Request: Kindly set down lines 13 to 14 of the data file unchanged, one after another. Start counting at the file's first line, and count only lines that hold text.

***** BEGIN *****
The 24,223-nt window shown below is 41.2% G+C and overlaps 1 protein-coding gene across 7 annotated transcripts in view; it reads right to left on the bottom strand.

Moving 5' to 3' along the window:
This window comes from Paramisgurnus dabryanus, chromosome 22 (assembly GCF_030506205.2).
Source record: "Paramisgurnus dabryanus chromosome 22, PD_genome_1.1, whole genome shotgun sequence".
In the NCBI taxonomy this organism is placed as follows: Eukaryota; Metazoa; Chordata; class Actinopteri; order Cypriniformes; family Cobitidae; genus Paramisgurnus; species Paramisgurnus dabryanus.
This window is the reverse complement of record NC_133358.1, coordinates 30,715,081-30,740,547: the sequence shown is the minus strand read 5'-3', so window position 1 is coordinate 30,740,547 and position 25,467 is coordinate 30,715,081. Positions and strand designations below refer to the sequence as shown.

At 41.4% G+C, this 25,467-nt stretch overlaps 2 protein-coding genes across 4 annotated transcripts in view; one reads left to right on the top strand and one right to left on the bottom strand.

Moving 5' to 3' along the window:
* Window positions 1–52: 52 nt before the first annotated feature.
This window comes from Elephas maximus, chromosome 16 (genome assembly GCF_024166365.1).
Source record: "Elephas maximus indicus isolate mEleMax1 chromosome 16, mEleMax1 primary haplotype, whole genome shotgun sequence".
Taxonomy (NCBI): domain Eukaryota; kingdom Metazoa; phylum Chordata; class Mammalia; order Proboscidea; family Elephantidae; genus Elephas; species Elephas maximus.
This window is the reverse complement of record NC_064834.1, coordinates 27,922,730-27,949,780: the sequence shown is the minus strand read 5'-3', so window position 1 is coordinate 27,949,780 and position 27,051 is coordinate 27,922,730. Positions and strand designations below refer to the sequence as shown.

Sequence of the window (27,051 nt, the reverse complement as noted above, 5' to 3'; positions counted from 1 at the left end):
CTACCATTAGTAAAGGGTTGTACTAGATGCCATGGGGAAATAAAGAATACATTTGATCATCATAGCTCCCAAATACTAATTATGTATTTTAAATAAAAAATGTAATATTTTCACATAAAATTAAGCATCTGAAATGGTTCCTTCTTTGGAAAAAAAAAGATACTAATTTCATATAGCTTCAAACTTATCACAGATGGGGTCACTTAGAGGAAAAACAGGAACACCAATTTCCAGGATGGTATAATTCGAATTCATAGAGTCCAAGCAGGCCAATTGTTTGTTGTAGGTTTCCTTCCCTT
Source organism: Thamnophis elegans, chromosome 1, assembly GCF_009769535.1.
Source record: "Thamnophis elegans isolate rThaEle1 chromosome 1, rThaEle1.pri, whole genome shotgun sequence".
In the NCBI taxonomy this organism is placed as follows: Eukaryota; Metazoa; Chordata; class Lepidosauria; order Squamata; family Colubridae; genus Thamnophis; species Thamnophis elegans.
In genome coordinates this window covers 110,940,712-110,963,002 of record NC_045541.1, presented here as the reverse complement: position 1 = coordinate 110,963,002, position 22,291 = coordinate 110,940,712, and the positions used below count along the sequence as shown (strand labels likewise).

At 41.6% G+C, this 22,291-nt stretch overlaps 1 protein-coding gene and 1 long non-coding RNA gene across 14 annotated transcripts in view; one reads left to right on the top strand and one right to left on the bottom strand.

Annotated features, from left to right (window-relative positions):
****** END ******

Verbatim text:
This window is the reverse complement of record NC_064834.1, coordinates 27,922,730-27,949,780: the sequence shown is the minus strand read 5'-3', so window position 1 is coordinate 27,949,780 and position 27,051 is coordinate 27,922,730. Positions and strand designations below refer to the sequence as shown.

Sequence of the window (27,051 nt, the reverse complement as noted above, 5' to 3'; positions counted from 1 at the left end):